(Photo credit: pixel2013 on Pixabay)
I reckon one of the biggest chasms between Christian thought and sex-positive thinking comes down to how we understand the word “flesh” in the New Testament. Or in the Greek, σαρξ.
The word appears 147 times and in the NIVUK translation it gets rendered 53 times as either “flesh” or “body”, 23 times as “sinful nature”, and a further 58 times with other meanings, translated either on its own or in conjunction with other words. These uses refer to something associated with humanity or earthliness, ranging from neutral terms like “human ancestry” to loaded terms like “perversion”. (And untranslated 13 times for those who want the maths.)
Of the times that sarx is rendered as flesh or body, the context is often negative, emphasising weakness or mortality.
What’s more, the NIVUK repeatedly translates sarx as ‘flesh’ in Galatians 5. That’s the passage where Paul writes this:
19 The acts of the flesh are obvious: sexual immorality, impurity and debauchery; 20 idolatry and witchcraft; hatred, discord, jealousy, fits of rage, selfish ambition, dissensions, factions 21 and envy; drunkenness, orgies, and the like. I warn you, as I did before, that those who live like this will not inherit the kingdom of God. (NIVUK)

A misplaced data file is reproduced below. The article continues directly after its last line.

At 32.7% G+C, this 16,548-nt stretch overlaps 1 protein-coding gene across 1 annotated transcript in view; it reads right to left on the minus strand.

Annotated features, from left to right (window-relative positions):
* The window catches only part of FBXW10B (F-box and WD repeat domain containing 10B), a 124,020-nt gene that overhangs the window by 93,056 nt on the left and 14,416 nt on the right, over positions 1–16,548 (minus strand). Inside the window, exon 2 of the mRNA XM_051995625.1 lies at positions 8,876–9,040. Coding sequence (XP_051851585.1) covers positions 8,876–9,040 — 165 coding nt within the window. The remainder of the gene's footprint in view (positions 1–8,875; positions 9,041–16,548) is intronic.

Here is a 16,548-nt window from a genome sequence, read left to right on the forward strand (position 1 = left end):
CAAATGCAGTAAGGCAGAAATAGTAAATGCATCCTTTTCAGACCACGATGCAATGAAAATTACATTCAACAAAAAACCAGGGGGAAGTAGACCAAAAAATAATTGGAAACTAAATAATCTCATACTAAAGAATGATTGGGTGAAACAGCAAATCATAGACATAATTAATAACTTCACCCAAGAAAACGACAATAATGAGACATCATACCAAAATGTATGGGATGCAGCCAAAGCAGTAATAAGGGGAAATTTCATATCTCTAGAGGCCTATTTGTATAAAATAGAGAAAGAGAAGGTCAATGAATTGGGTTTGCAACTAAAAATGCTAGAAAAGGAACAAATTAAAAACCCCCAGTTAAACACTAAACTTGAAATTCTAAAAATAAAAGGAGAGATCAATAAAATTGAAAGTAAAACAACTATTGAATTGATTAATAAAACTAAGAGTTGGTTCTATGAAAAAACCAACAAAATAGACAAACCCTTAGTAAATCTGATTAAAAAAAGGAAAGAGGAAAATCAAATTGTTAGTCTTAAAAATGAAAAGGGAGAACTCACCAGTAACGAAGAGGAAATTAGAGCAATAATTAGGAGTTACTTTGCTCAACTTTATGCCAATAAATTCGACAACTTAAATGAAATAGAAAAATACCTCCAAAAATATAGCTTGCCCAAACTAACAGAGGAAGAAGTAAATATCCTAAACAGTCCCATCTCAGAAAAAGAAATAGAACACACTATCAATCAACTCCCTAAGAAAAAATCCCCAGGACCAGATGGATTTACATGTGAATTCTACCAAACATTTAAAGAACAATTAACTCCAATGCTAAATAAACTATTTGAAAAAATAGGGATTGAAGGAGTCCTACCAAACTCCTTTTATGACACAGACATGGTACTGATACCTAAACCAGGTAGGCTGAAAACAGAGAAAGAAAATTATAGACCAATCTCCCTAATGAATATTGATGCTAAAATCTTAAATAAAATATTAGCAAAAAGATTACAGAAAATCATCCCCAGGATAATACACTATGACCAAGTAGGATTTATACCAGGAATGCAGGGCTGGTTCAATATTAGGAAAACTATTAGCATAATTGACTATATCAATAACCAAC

Upshot: it’s very, very easy to come away from the New Testament thinking that flesh is bad, bodies are bad, and anything to do physical pleasure is very, very bad. This is particularly the case for Paul, whose letters account for 20 of the 23 times sarx is translated as “sinful nature”.
But what was Paul’s intention?
Where I first heard the word ‘flesh’
My first encounter with this word in a theological context was reading a children’s picture version of John Bunyan’s allegory The Pilgrim’s Progress. We hear about the story of Faithful who meets a man, Adam the First, who dwells in the town of Deceit (hint: he’s a villain). Adam says he has three daughters: Lust of the flesh, Lust of the eyes, and Pride of Life.
I had enough savvy to realise that these three must be bad. I also clicked that the three names were a Bible reference, but didn’t know where from and I certainly didn’t know what they meant. I guessed that “Lust of the eyes” was something to do with wanting bad things you can see (like money), “lust of the flesh” was wanting bad things with your body (like too much food) and “pride of life”… no, I had no clue about the third.